“Squid marinated in lemongrass and lime and chili flakes. Slices of salty haloumi cheese and lamb chops and sausages from Nicos, our local Greek Cypriot butcher…. We’d marinate a leg of lamb for two days in a mix of yogurt, almonds, pistachios, lots of spices, mint, and green chilies…. We’d buy greengages in August. Often they were perfect, not too yielding, but not unripe.”
The book in which the passage above appears contains other passages that speak of times in the garden, trips taken with family, children learning from their parents and vice versa, and moments of laughter and joy. In most books, these evocations of summertime ease and sweet familial conviviality would be a pleasure.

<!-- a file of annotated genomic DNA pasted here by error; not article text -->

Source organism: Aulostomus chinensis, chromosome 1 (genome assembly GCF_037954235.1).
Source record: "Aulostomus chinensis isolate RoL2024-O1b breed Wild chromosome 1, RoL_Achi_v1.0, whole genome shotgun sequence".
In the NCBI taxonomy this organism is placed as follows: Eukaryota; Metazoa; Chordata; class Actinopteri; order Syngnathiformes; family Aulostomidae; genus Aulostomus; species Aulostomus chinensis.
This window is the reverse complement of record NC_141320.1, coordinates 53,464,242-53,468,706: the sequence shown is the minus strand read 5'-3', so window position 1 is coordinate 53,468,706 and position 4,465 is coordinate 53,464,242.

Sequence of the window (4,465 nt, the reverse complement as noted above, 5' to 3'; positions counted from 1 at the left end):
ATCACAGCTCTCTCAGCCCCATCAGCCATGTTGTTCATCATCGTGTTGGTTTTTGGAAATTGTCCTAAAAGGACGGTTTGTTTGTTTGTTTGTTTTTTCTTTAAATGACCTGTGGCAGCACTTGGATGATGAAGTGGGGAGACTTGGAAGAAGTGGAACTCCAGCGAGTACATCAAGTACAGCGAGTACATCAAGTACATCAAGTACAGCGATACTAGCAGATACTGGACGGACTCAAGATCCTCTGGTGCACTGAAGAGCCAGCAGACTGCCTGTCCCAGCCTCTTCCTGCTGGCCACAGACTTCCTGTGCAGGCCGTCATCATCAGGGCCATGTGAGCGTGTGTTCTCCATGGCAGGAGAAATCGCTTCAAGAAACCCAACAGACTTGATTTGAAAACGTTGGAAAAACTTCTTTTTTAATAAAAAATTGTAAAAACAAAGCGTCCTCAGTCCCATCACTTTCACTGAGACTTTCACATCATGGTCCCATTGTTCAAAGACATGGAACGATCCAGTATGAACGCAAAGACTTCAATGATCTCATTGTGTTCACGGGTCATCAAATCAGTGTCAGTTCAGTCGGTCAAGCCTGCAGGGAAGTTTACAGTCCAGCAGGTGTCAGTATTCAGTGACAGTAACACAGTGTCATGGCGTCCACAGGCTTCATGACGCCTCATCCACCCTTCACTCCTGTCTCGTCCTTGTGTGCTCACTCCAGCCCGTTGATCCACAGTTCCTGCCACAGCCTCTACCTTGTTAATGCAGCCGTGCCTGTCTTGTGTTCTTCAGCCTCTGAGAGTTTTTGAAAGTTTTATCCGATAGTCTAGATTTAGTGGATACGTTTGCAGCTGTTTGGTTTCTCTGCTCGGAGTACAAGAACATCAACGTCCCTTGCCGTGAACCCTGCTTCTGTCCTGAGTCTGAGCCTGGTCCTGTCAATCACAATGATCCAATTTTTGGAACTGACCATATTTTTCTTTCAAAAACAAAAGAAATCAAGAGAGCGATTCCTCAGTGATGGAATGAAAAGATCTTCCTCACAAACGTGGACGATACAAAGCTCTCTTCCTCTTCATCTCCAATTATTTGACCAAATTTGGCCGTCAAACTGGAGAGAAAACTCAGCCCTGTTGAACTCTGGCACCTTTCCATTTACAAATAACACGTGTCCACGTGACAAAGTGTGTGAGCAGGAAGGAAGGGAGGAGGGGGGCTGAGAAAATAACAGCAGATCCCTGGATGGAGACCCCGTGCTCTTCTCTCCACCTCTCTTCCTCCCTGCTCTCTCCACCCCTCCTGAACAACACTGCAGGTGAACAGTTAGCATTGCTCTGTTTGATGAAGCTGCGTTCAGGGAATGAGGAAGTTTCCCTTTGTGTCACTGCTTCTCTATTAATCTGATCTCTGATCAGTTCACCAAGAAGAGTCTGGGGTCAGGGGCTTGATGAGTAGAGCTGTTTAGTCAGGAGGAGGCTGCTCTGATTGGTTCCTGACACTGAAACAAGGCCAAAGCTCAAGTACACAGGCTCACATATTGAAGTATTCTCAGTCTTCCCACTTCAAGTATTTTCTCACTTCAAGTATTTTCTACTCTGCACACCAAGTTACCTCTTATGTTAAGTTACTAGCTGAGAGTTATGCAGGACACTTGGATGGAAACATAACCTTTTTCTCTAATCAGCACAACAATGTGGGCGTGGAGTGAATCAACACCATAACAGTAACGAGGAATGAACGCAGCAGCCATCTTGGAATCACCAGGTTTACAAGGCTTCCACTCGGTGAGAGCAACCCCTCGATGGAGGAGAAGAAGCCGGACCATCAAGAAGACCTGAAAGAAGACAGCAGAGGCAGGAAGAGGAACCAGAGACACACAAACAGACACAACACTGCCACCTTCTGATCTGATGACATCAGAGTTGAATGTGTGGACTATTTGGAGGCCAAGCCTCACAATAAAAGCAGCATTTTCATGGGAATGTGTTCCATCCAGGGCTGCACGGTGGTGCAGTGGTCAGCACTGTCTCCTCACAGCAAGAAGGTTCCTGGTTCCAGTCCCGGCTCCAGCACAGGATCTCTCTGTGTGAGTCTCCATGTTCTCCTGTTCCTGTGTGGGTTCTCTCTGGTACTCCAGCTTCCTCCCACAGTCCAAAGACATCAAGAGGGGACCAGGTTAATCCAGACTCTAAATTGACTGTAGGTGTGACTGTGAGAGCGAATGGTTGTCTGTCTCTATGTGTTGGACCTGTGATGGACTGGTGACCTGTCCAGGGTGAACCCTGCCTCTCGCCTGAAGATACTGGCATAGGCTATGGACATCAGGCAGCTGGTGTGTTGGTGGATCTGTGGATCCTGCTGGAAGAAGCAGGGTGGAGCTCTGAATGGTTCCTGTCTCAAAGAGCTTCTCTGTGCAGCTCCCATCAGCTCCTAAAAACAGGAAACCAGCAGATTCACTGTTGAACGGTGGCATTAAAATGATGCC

In Sonali Deraniyagala’s memoir, “Wave,” they are among the most difficult things I’ve ever read. The reason: “Wave” is about Deraniyagala’s husband, her parents, and her two sons, aged seven and five, all of whom died in a single morning in December, 2004, when the tsunami hit the resort where they were holidaying in Sri Lanka. Deraniyagala herself was found spinning around in circles and almost deranged in a swirl of mud after the water receded. “Wave” is her account of that day, and of the years that followed. (via The New Yorker)